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Harvard World Records inflates its worth with false claims

Harvard World Records is a company that claims to help individuals create world records and facilitate their certification. Going by the model of Guinness World Records, their process seems similar, in that they ask potential record holders to register on their website and even have a separate page to register adjudicators who might be able to verify the participants’ claim. 

They seem to have a lot of similarities between their policies and that of Guinness World Records right down to how records are to be made and the application process.

Similarities in policies

Fake and arbitrary celebrity records

On their website, a list of some of the biggest celebrities have been listed as ‘Harvard World Record’ holders including Taylor Swift, Sachin Tendulkar, Bono and Christiano Ronaldo. 

Celebrities featured on the website

However, after looking at the world records they were listed for, it turns out that they seem to have simply added facts about the celebrities, labelling them as records. This is substantiated by the fact that none of the personalities have been recorded by the media to have received these records or have acknowledged Harvard World Records in any manner. 

Also, some people are simply listed as ‘record holders’ without any further elaboration which is also very suspicious. 

‘Record holder’ listed without a record

What does one get when they set a Harvard World Record? 

To confirm what exactly do the participants get after setting a record, we got in touch with Zehra who is a popular calligrapher on Twitter with over 11,000 followers. Zehra was approached by the company to create a record. As per our conversation with her, once the record is complete, the company charges Rs. 3,000 for an e-certificate of the record, Rs. 5000 for a physical copy of the certificate and if the participants want the medal and the entire kit, they must pay Rs. 9000 to the organisation. It must be noted that Zehra was contacted via a phone call from an Indian number. Zehra also told us that an artist named Wajid Khan suggested that she sign up for this activity.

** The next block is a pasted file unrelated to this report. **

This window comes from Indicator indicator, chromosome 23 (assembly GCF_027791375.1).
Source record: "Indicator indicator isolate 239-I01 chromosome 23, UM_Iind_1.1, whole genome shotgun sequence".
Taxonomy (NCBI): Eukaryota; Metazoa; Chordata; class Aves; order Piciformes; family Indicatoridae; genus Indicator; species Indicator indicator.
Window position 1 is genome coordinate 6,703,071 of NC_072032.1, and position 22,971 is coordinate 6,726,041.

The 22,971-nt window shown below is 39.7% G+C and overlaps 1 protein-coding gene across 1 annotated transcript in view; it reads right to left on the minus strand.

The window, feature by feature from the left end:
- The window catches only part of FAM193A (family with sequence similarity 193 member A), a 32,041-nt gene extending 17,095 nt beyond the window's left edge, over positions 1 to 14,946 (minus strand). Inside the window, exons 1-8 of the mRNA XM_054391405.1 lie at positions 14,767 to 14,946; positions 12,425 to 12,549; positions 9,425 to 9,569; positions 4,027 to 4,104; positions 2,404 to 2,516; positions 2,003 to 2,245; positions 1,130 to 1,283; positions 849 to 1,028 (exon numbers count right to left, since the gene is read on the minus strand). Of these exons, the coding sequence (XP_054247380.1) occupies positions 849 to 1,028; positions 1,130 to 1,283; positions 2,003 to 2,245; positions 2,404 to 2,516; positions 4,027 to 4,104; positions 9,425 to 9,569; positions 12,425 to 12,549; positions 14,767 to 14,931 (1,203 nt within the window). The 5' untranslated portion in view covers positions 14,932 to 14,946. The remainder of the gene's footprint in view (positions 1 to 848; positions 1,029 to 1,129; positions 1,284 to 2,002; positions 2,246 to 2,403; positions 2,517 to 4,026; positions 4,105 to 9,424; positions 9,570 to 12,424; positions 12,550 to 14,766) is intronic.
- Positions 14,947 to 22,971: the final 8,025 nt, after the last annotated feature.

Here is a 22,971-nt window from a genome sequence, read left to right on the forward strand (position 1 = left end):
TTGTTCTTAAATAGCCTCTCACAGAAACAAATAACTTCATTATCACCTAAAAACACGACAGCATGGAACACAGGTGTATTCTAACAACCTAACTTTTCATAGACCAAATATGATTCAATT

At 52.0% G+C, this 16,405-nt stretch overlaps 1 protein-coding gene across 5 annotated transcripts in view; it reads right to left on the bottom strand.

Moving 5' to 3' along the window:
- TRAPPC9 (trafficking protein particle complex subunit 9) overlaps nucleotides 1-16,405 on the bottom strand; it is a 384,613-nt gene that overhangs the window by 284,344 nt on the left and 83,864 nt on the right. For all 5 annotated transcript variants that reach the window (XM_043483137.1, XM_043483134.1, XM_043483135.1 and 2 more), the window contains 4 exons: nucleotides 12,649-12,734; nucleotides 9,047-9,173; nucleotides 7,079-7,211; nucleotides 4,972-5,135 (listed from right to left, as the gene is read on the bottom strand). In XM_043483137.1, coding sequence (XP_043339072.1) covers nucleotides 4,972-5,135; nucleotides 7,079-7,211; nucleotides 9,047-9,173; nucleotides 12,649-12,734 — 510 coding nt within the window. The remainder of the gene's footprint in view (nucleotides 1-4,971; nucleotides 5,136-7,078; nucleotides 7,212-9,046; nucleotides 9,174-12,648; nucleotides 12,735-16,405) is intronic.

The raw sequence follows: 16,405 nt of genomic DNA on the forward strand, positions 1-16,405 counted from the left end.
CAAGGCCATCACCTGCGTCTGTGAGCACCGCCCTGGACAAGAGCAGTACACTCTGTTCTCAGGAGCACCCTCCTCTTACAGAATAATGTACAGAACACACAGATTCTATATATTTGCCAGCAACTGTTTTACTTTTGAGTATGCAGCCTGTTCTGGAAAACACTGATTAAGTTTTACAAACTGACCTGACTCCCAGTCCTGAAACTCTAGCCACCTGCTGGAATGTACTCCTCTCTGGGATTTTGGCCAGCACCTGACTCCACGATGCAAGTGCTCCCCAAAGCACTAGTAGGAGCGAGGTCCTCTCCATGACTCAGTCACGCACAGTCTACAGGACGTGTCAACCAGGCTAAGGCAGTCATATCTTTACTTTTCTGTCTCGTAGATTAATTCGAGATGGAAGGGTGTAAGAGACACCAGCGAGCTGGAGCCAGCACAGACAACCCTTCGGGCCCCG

These amounts may not seem like much but here it must be noted that we could not find a GST number of the organisation in India even though it seems like all the non-celebrity record holders are all Indian. 

Who owns the company? 

The website does list their UK registration number along with a UK address. Upon looking up the registration number,  we found that the company is registered under someone called Wajid Khan. 

Going back to what Zehra told us, she was approached by an artist named Wajid Khan to register for this company. Could this Wajid Khan be the same person as the man who registered this company? 

To confirm this, we looked up Wajid Khan’s profile on twitter where his bio says that he is a Guinness World Record holder and is in the Limca Book of records as well. 

It also says that he resides in Indore and we could not find a link between him and the UK.

However, this immediately does not establish if they are the same people but it is extremely likely that they are. 

Conclusion: 

It does seem like some of the record holders received a medal and a kit for the record but no verification has been given for any of them. What also makes us question their validity is the fact that all the record holders apart from celebrities are all Indian. The part that makes this a scam is that they claim to have headquarters in the US, Dubai and London but we could not find any operations in the US or Dubai.

 The record practically holds no meaning because of its arbitrary nature and limited scope while the people who participate in these records are meant to pay a fee for receiving a ‘medal’.